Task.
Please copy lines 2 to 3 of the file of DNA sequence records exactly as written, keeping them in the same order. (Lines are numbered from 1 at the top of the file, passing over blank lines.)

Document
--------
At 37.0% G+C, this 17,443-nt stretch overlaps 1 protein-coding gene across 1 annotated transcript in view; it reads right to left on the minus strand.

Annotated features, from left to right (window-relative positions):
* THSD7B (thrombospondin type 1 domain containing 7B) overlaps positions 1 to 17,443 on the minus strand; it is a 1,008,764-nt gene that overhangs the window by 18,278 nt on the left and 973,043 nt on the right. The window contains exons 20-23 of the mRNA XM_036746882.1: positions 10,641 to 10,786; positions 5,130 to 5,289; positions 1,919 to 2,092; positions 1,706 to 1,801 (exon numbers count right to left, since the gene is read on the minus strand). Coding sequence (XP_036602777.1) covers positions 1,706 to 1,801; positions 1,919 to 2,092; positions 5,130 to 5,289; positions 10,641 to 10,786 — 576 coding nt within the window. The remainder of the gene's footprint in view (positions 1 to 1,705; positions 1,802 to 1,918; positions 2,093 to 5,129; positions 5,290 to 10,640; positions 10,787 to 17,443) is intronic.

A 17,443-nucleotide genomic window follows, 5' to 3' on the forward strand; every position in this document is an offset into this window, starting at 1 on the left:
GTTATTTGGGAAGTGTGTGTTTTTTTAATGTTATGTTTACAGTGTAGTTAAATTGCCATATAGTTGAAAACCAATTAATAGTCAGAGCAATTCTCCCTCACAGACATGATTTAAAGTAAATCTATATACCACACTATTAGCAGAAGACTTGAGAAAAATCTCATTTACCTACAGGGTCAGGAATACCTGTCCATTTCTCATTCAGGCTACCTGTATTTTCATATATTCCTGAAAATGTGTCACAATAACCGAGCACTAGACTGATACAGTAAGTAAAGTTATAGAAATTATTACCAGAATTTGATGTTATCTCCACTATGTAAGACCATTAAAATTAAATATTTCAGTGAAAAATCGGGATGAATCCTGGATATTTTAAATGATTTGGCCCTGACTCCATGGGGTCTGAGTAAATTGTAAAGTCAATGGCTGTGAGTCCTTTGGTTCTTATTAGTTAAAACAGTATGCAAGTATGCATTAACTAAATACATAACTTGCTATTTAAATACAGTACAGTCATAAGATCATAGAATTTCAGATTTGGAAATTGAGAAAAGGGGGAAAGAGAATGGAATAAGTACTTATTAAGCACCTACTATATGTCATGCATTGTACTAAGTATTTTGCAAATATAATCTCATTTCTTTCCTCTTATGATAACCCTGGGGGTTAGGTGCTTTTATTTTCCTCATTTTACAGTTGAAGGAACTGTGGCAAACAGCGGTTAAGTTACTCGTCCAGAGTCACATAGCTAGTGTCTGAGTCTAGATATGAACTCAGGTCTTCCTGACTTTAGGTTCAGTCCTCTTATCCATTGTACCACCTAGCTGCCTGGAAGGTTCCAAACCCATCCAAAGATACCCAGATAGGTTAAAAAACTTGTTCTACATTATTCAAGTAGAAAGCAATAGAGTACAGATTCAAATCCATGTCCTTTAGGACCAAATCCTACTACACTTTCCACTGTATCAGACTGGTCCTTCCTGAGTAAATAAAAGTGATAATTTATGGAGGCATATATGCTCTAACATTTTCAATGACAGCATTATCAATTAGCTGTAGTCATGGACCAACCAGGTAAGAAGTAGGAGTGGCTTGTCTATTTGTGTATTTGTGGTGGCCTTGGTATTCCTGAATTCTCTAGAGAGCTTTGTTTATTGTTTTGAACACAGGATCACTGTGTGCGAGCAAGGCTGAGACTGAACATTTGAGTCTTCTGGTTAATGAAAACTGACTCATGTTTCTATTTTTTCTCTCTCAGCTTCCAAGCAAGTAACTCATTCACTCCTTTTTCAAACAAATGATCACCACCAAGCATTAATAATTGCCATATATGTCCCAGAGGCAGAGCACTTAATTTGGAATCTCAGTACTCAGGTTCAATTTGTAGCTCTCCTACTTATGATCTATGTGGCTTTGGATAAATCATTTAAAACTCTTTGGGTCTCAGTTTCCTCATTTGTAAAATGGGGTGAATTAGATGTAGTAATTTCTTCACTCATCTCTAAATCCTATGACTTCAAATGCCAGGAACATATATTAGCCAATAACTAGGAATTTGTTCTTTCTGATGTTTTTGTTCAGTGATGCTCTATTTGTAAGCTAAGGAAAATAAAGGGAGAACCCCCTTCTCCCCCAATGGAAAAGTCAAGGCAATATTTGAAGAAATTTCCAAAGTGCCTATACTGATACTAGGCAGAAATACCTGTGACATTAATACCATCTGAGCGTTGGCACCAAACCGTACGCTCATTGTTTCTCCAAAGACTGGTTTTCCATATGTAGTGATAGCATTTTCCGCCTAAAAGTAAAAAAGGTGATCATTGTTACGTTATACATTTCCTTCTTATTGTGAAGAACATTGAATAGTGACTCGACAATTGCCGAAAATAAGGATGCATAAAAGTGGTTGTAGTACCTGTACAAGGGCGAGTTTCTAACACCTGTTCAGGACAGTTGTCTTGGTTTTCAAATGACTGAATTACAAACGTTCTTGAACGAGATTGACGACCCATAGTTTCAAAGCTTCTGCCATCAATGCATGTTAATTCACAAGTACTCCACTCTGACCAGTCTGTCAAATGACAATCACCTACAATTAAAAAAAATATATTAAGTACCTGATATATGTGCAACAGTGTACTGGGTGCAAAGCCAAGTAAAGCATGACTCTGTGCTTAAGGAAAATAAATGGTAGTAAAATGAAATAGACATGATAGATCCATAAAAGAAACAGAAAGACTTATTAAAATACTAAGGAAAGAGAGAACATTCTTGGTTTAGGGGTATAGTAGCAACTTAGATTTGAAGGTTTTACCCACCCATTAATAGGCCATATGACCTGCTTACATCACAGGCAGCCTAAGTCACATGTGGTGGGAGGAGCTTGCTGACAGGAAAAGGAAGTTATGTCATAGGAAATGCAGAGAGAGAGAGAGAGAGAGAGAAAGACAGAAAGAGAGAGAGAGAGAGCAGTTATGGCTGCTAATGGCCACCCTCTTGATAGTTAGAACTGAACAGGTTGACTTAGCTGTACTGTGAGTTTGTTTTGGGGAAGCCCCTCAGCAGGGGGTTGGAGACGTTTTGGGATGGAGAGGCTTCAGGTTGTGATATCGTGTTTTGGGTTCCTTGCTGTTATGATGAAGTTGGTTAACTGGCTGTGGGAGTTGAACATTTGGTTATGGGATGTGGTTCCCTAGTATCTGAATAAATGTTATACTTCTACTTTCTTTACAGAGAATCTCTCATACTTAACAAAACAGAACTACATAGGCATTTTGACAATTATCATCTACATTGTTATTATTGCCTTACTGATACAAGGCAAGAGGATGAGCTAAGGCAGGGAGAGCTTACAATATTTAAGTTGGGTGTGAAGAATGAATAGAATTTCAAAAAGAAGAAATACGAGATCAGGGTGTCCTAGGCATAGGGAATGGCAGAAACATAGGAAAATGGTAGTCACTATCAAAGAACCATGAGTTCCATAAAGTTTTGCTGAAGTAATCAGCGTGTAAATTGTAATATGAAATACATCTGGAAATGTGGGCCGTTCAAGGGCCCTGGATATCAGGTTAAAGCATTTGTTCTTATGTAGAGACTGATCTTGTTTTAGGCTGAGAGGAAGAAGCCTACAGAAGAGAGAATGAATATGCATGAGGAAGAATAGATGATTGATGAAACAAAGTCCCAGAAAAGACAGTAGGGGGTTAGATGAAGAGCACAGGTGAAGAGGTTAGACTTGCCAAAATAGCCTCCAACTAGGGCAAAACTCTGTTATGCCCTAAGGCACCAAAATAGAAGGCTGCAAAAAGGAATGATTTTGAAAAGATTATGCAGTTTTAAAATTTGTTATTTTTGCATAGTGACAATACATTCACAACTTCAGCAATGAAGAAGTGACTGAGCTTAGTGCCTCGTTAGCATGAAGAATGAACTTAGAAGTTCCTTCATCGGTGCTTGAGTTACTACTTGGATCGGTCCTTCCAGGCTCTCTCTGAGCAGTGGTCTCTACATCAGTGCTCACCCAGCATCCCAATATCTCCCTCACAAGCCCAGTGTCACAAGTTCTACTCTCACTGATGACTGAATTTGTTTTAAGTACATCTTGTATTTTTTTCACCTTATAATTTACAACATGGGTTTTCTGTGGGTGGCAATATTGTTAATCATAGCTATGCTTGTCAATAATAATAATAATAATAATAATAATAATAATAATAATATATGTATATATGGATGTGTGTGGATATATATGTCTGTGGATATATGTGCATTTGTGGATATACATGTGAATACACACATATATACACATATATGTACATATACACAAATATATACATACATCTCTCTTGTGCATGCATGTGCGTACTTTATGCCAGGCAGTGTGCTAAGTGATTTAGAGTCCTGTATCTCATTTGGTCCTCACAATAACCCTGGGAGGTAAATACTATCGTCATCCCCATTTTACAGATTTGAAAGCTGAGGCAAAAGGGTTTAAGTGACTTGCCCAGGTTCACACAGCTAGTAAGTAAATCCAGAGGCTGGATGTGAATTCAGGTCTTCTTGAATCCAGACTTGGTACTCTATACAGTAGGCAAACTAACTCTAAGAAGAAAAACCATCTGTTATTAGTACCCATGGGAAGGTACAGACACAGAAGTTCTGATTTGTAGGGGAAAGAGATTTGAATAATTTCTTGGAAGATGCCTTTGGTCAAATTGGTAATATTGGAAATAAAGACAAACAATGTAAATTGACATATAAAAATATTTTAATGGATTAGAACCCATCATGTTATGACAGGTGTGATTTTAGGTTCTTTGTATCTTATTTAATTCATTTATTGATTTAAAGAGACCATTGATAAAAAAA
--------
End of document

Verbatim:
Annotated features, from left to right (window-relative positions):
* THSD7B (thrombospondin type 1 domain containing 7B) overlaps positions 1 to 17,443 on the minus strand; it is a 1,008,764-nt gene that overhangs the window by 18,278 nt on the left and 973,043 nt on the right. The window contains exons 20-23 of the mRNA XM_036746882.1: positions 10,641 to 10,786; positions 5,130 to 5,289; positions 1,919 to 2,092; positions 1,706 to 1,801 (exon numbers count right to left, since the gene is read on the minus strand). Coding sequence (XP_036602777.1) covers positions 1,706 to 1,801; positions 1,919 to 2,092; positions 5,130 to 5,289; positions 10,641 to 10,786 — 576 coding nt within the window. The remainder of the gene's footprint in view (positions 1 to 1,705; positions 1,802 to 1,918; positions 2,093 to 5,129; positions 5,290 to 10,640; positions 10,787 to 17,443) is intronic.